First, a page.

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The coronavirus appears to have mutated. What does that mean for contagiousness?

While small mutations in the virus's genetic code are evident, it's unclear what these changes mean for people, if anything at all.
Image: COVID-19
A transmission electron microscopic image of the virus that causes COVID-19.National Institutes of Health / AFP - Getty Images file

A new study has sparked fears that the coronavirus has mutated to become more contagious, but experts say there is no evidence these changes make it any more dangerous or transmissible than it already is.

"Viruses mutate all the time, [and] most mutations have no significance even if they spread," said Adriana Heguy, director of the Genome Technology Center at New York University, who was not involved with the research.

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The study was posted on the preprint server bioRxiv on April 30. Preprints are studies that have not undergone the rigorous peer-review process required for publication in medical or scientific journals. In the rush to share new research on COVID-19, many scientists have been sharing their work online before undergoing the full review process.

The authors, who included researchers from the Los Alamos National Laboratory in New Mexico, analyzed the genetic sequences of samples of the virus gathered worldwide, zeroing in on a mutation called D614G.

"We were concerned that if the D614G mutation can increase transmissibility," the study authors wrote, "it might also impact severity of disease."

The corresponding author at the Los Alamos National Laboratory did not respond to an interview request from NBC News.

The hypothesis is concerning for a virus that has already infected millions and is responsible for more than 260,000 deaths worldwide.

But outside experts were quick to point out that changes in viruses — especially coronaviruses — are common, and may mean nothing at all.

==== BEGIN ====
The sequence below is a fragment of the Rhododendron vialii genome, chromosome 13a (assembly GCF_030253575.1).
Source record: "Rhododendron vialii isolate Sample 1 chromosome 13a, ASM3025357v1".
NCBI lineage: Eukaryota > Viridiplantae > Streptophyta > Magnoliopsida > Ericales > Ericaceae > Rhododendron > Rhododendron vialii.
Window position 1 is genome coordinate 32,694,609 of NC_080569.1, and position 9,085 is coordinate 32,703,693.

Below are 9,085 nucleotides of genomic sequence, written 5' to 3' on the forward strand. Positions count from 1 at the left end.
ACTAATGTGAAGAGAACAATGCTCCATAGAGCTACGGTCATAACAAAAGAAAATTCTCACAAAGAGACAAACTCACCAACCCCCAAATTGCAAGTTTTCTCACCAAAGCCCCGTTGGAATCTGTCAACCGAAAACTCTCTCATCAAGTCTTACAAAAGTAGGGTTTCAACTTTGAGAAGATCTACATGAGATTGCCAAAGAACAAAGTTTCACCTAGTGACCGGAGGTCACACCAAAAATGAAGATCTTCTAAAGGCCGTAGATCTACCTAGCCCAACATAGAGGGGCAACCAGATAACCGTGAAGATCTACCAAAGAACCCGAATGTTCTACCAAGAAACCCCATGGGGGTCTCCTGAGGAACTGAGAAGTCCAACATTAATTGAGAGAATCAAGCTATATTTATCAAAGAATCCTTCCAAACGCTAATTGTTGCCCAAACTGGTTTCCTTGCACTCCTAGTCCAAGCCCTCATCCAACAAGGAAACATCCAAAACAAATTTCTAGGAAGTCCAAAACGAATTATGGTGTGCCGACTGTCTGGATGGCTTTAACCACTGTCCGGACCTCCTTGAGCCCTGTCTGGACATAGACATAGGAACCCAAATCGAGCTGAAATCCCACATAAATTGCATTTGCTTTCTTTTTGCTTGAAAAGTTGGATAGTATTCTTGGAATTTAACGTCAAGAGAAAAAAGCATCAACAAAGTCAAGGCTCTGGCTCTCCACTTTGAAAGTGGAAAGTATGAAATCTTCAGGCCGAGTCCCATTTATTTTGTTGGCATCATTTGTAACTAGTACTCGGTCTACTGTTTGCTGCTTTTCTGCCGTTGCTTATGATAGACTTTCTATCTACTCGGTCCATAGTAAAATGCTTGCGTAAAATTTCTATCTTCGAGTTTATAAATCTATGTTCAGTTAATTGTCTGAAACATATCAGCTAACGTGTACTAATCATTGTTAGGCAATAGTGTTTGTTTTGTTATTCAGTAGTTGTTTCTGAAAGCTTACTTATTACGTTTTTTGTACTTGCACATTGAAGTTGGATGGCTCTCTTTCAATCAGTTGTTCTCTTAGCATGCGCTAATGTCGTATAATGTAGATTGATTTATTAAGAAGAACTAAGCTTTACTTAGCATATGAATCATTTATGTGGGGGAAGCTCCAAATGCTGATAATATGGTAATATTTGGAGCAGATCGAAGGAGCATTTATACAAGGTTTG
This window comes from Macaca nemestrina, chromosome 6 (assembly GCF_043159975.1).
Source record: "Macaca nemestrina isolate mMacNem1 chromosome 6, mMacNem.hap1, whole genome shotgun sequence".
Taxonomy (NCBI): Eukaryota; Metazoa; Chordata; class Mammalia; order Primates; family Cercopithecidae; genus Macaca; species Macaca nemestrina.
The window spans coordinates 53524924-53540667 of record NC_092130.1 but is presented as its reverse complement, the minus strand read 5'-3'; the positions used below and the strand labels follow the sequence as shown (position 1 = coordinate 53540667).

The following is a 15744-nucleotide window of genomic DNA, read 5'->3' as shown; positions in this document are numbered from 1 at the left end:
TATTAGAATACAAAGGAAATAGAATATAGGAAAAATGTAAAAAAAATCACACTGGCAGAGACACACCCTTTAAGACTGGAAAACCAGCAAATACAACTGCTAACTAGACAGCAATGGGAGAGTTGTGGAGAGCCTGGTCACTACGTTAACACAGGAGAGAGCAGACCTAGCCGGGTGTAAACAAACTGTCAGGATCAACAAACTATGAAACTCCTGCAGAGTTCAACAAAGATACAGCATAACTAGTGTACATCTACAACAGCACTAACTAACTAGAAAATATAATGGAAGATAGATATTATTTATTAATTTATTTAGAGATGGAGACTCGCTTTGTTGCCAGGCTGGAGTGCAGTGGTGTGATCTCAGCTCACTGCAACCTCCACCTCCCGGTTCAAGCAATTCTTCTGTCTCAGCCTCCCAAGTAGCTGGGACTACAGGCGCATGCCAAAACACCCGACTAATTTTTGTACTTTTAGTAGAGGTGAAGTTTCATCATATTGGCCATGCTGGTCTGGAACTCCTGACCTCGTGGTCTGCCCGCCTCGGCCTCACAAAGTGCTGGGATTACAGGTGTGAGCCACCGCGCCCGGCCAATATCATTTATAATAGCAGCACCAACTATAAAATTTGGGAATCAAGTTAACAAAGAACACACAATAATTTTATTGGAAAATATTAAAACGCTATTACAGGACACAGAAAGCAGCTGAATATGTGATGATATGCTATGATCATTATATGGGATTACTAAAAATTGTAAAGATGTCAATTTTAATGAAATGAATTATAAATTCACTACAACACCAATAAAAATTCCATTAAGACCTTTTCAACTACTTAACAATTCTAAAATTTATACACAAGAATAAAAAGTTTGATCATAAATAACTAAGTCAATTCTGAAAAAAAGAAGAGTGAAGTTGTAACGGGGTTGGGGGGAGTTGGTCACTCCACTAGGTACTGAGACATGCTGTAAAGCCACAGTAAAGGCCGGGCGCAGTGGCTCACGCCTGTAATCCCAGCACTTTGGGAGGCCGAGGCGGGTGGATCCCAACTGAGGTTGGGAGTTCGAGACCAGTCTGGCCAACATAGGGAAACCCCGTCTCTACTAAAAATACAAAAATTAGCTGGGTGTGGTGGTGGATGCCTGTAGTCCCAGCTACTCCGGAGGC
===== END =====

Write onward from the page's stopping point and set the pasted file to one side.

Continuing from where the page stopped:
Dr. Gregory Poland, director of the Mayo Clinic's Vaccine Research Group in Rochester, Minnesota, explained viral mutations using the analogy of an automobile.

"If the mutation takes out your carburetor, the car can no longer operate," Poland said. "On the other hand, if the mutation changes one spark plug, the car can still operate."

What's unclear is whether the D614G mutation slows or speeds the viral "car" or, in fact, does nothing.

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Heguy said the D614G mutation had already been identified in viral sequences from around the globe, particularly in Europe.

The researchers "used that for their model to see if there was an indication that this particular mutation ... would make it more transmissible. According to their model, it is possible," Heguy said. "Having said that, it is only a model."

That is, models only reflect what could possibly happen in the future. Scientists have not found the virus has evolved to become any more dangerous or deadly in people.

Mutations are common in viruses, but the coronavirus "so far has been pretty darn stable with little mutations around the edges," Dr. William Schaffner, an infectious diseases expert at the Vanderbilt University Medical Center in Nashville, said.

"That's what these investigators are looking at," Schaffner said. "They're trying to determine whether these little mutations have implications for how well it's transmitted." But, there is "no evidence that this is happening that I can see clinically," he added.

Dr. Robert Gallo, the co-founder and director of the Institute of Human Virology at the University of Maryland School of Medicine, said "the paper, I believe, is a strong paper by a quality group."

But, he said, "no conclusions can be made about biology or functionality" of the virus based on this study.

Potential implications

While the research may not be reflective of any impact on patients, scientists say it's still incredibly useful as a way to track how the virus acts over time.

Poland noted that experts tracking the virus through its genetic sequencing have found that while it is changing, it's not doing so very quickly.

"Unlike influenza, this virus accumulates mutations more slowly, which is a good thing," he said. "It gives us time to track it and to understand what's happening."

Rapidly mutating viruses make it more difficult for researchers to develop vaccines. Flu vaccines, for example, are notoriously difficult to get right because the various strains of influenza have a tendency to change and mutate quickly.

If this virus were to follow suit, it might mean trouble for ongoing COVID-19 vaccine research.

"It's possible that you'll get vaccines early enough and quick enough to prevent [a person's] first infection with the coronavirus," Gallo said. "We may look like heroes that stop this early on."

But, if the virus mutates too much, and the vaccine proves to be a poor match to future strains of the coronavirus, "we may be chasing our tail like with influenza. And that's not a bright prospect with a virus that is already so infectious."

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